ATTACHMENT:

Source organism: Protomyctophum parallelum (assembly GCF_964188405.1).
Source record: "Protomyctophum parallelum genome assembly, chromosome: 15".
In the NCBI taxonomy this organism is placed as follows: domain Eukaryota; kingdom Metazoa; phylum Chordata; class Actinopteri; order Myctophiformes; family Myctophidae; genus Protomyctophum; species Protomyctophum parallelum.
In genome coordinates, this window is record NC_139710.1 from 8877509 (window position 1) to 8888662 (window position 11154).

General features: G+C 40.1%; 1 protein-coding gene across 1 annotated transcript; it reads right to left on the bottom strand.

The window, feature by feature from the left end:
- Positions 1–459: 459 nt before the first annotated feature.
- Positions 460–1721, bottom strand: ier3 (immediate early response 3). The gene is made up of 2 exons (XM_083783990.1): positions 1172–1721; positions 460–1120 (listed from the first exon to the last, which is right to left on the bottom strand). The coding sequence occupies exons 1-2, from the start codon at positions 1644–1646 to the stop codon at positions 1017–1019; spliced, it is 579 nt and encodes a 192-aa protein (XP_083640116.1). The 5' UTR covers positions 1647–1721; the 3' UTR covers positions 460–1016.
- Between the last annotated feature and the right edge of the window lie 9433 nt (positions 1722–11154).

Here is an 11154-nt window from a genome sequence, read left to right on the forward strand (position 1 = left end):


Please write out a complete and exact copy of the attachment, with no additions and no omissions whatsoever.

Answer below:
Source organism: Protomyctophum parallelum (assembly GCF_964188405.1).
Source record: "Protomyctophum parallelum genome assembly, chromosome: 15".
In the NCBI taxonomy this organism is placed as follows: domain Eukaryota; kingdom Metazoa; phylum Chordata; class Actinopteri; order Myctophiformes; family Myctophidae; genus Protomyctophum; species Protomyctophum parallelum.
In genome coordinates, this window is record NC_139710.1 from 8877509 (window position 1) to 8888662 (window position 11154).

General features: G+C 40.1%; 1 protein-coding gene across 1 annotated transcript; it reads right to left on the bottom strand.

The window, feature by feature from the left end:
- Positions 1–459: 459 nt before the first annotated feature.
- Positions 460–1721, bottom strand: ier3 (immediate early response 3). The gene is made up of 2 exons (XM_083783990.1): positions 1172–1721; positions 460–1120 (listed from the first exon to the last, which is right to left on the bottom strand). The coding sequence occupies exons 1-2, from the start codon at positions 1644–1646 to the stop codon at positions 1017–1019; spliced, it is 579 nt and encodes a 192-aa protein (XP_083640116.1). The 5' UTR covers positions 1647–1721; the 3' UTR covers positions 460–1016.
- Between the last annotated feature and the right edge of the window lie 9433 nt (positions 1722–11154).

Here is an 11154-nt window from a genome sequence, read left to right on the forward strand (position 1 = left end):